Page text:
Much of Hawaii’s waterfront town of Lahaina, Maui, is in the grips of a wildfire that is destroying homes and businesses, and causing people to jump into the water to save themselves. What began as a brush fire was fanned partly by winds from Hurricane Dora. which passed south of the Islands. The US Coast Guard has been on scene, amid unconfirmed reports of around 100 people in need of rescue. Hawaii News Now reports what “onlookers believe is the worst natural disaster in Hawaii’s history since Hurricane Iniki.” (Iniki was a Category 4 hurricane with wind speeds of 143 mph. It made landfall on September 11, 1992. Six deaths were reported.) Hawaii’s acting Gov. Sylvia Luke has issued an emergency proclamation to all counties, and nonessential air travel to Maui is now being discouraged. All affected state agencies have also been ordered to assist with the evacuation.
The following video from ABC7 shows the current situation in Lahaina.
Lahaina has an interesting history, which includes its importance as the capital of the Kingdom of Hawaii from 1820 to 1845, and being a destination for around 400 whaling ships annually. Today the town is a popular tourist destination. It is also a destination among sailors, as it is the finishing point for the biennial Vic-Maui International Yacht Race. It is also the home of solo racer Ronnie Simpson, who is currently in Maine preparing for the Global Solo Challenge aboard the Open 50 Sparrow. Ronnie told us that one of the Maui firefighters, Keahi Ho, who we presume is rather busy right now, raced the Transpac aboard Merlin, and owns a charter sailboat, Gung Ho. We hope to chat with Keahi Ho and learn more about what’s going on in Lahaina.
This week’s host, Moe Roddy, is joined by Olympic match racer Molly O’Bryan Vandemoer. Molly represented the United States in the 2012 London Olympics, and is now the director of the Peninsula Youth Sailing Foundation.
Hear about Molly’s family sailing roots, her college days sailing in Hawaii, her mission to make sailing inclusive for all youth in the Bay Area, how she’s introducing sailing to her own children, and what motivates her. This episode covers everything from growing the sailing community to competing in the Olympics.
Here’s a small sample of what you will hear in this episode:
- Do Molly’s siblings sail?
- What did Molly study in college?
- Who put her Olympic sailing team together?
- How close was she to getting an Olympic medal?
- What’s a good age to get children sailing?
- How long has Molly been at the Peninsula Youth Sailing Foundation?
- What are her thoughts on women in sailing?
- Short Tacks: Who’s had the biggest impact on her sailing?
YRA Board Changes
Bay Area sailor Joe Rockmore alerted us that Don Ahrens has resigned as chair of the Yacht Racing Association of San Francisco Bay. “After seven years at the helm, he felt he had done his duty and wanted to pass it on to someone else. I think an announcement in Latitude 38 would be nice, especially a big thank-you for his years of service to the racing community of S.F. Bay.”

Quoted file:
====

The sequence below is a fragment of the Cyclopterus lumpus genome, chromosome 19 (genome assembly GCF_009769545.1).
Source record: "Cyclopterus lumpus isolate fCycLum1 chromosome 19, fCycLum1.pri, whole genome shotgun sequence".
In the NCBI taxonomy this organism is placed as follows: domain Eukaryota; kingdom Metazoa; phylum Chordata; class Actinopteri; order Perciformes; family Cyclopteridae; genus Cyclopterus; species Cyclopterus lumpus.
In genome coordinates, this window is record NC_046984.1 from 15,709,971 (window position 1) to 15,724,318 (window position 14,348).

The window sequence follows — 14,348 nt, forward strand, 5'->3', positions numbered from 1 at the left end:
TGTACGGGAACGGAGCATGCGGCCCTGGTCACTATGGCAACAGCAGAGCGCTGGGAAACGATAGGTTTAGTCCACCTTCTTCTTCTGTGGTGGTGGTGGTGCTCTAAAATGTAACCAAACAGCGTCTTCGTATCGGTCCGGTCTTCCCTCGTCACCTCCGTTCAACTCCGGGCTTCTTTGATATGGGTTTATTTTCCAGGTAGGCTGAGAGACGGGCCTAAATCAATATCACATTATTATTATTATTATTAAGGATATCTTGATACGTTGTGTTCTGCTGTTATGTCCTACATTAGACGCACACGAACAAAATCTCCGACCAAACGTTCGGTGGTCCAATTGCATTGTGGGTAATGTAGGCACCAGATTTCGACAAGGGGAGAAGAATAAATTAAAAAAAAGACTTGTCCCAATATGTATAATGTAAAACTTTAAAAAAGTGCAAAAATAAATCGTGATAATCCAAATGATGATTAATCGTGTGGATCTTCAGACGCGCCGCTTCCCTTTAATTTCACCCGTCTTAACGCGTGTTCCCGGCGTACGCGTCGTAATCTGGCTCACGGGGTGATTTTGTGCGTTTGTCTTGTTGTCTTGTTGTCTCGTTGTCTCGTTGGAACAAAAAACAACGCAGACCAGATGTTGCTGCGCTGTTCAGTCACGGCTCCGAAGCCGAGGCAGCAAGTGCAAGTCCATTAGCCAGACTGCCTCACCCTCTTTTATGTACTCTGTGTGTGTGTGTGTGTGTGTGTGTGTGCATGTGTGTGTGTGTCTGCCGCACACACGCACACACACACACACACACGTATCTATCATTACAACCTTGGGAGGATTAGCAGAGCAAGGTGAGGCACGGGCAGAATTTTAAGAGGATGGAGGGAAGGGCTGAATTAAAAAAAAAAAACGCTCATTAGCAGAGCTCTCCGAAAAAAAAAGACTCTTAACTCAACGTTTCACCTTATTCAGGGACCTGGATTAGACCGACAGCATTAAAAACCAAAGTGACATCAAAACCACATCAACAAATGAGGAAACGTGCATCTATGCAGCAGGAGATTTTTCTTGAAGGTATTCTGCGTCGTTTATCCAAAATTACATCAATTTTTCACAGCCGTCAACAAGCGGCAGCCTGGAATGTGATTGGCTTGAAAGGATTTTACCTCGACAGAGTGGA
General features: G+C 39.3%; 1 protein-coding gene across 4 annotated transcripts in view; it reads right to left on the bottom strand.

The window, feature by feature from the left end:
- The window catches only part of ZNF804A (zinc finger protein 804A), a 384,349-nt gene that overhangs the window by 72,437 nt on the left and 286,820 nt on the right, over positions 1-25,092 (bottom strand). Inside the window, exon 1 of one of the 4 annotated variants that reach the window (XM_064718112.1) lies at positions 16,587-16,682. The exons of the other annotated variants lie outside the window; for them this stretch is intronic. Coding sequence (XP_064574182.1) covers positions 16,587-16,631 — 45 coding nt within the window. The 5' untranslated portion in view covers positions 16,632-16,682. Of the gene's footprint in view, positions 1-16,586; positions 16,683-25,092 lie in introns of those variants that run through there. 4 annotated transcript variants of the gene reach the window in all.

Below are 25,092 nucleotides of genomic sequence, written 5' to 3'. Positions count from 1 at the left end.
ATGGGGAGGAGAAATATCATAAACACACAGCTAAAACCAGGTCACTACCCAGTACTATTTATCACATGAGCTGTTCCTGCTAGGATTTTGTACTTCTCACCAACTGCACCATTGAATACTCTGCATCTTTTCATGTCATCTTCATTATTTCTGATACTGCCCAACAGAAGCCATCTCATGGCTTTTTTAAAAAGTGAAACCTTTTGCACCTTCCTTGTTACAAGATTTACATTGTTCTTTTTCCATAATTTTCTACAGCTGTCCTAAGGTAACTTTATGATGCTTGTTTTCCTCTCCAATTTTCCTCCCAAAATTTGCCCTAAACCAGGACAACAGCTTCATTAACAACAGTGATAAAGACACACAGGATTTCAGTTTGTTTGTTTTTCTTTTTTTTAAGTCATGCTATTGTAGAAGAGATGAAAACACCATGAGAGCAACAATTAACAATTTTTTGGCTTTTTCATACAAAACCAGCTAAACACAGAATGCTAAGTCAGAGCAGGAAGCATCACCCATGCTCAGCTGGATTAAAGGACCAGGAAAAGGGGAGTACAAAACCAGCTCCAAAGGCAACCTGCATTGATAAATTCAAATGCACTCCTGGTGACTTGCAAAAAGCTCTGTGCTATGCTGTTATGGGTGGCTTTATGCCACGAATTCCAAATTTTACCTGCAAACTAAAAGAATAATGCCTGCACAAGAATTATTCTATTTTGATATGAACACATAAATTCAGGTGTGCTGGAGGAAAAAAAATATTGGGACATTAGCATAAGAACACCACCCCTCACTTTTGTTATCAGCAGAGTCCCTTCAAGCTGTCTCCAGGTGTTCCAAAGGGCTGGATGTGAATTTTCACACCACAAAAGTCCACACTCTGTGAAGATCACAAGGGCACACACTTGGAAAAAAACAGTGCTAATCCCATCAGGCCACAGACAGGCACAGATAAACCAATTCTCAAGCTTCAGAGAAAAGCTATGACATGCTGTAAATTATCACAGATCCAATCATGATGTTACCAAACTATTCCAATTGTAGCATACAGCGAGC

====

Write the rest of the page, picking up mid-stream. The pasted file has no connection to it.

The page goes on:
You may know of Don as the skipper of the Farr 36 Red Cloud, sailing out of Encinal Yacht Club in Alameda.
“Also, the YRA has adopted new bylaws. As called for in them, we appointed three directors at large: Bill Claussen, Andy Newell and Bob Walden.” All three are sailors based out of Richmond Yacht Club. “These three have been part of the YRA operational committee for years, and this formalizes their roles. The new board has appointed me as chair (I was formerly secretary of the board).” The YRA is seeking a new secretary and a new treasurer (Bobbi Tosse served as the treasurer of the YRA for many years, but she passed away on February 1). Anyone interested in either of these board positions should email [email protected].
The new chair of the YRA, Joe owns a South Beach-based C&C 40, Föhn. “I don’t race the C&C,” says Joe. “I crew on other boats: Mintaka 4, Gerry Brown’s Farr 38, occasionally on the Olson 25 Synchronicity, Don’s Red Cloud, a J/92 (hiJinks), and others.” Joe is also very involved in race management, serving as PRO for most regattas at Half Moon Bay YC and for most YRA doublehanded races as a US Sailing-certified Club PRO. For the last few years he has been part of the mark-set crew for the Rolex Big Boat Series at St. Francis YC, and he helps out with other StFYC regattas as a race committee volunteer. “I have now been racing and sailing on S.F. Bay for over 40 years.”
Learn more about the YRA at www.yra.org and sign up for races at www.jibeset.net/ourregatta.php?A00=yes&A11=yes&CLUB=YRA. A few coming up in the near future include:
- August 12: In The Bay Series #3
Starts off FOC (on the Berkeley Circle); two races are on the schedule.
- August 19 start: Bluewater Bash
The YRA’s Long Distance Ocean Race, with a skippers’ meeting on Thursday, August 17.
- August 27: Shorthanded Sunday Series #3
Doublehanded crews, spinnaker or non-spinnaker divisions. One race.
- September 9: Offshore Series Race #8
Final race in the 2023 Offshore Series. Several course options are available; the race committee will pick the best one for the conditions of the day.